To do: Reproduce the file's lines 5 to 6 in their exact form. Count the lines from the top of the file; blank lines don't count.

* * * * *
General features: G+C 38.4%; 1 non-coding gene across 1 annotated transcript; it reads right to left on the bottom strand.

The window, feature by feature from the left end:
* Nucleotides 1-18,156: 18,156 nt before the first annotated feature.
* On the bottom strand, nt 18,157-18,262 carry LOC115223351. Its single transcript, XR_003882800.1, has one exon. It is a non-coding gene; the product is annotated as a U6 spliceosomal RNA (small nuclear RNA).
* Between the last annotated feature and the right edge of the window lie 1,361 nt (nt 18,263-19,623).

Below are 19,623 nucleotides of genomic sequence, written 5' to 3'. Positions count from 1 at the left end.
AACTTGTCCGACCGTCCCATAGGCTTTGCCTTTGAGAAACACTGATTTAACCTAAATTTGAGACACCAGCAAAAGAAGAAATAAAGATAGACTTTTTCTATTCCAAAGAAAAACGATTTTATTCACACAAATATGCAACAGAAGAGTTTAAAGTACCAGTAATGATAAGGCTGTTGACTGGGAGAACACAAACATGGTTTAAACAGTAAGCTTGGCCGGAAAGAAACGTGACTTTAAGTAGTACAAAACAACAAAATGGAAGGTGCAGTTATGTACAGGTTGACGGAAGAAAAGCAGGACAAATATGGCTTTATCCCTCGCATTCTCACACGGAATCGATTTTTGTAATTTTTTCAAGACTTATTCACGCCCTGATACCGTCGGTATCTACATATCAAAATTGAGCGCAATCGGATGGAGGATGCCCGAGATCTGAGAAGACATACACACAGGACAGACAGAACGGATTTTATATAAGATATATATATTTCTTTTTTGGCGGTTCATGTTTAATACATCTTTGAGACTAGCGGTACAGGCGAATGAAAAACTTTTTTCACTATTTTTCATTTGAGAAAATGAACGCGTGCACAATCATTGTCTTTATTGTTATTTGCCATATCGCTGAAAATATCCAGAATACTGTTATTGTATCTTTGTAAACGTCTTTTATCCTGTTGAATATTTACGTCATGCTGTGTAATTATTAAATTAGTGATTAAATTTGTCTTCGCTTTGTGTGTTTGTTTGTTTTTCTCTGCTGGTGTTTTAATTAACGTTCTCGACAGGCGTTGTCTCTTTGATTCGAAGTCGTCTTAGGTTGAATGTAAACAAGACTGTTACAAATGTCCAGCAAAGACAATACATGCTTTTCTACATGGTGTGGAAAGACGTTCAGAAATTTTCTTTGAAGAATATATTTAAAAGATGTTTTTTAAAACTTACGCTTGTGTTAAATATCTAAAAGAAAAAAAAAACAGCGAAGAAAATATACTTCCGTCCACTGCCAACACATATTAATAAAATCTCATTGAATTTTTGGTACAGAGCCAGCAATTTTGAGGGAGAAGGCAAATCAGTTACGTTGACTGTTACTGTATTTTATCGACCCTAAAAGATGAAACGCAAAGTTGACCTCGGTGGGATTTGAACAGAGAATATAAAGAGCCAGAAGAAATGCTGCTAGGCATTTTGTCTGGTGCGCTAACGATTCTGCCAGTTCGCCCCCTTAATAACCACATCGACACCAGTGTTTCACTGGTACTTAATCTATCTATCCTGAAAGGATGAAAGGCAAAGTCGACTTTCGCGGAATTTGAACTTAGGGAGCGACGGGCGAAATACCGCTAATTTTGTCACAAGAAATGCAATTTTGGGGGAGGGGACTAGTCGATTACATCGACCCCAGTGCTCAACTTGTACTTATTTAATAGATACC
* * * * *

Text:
* Between the last annotated feature and the right edge of the window lie 1,361 nt (nt 18,263-19,623).

Below are 19,623 nucleotides of genomic sequence, written 5' to 3'. Positions count from 1 at the left end.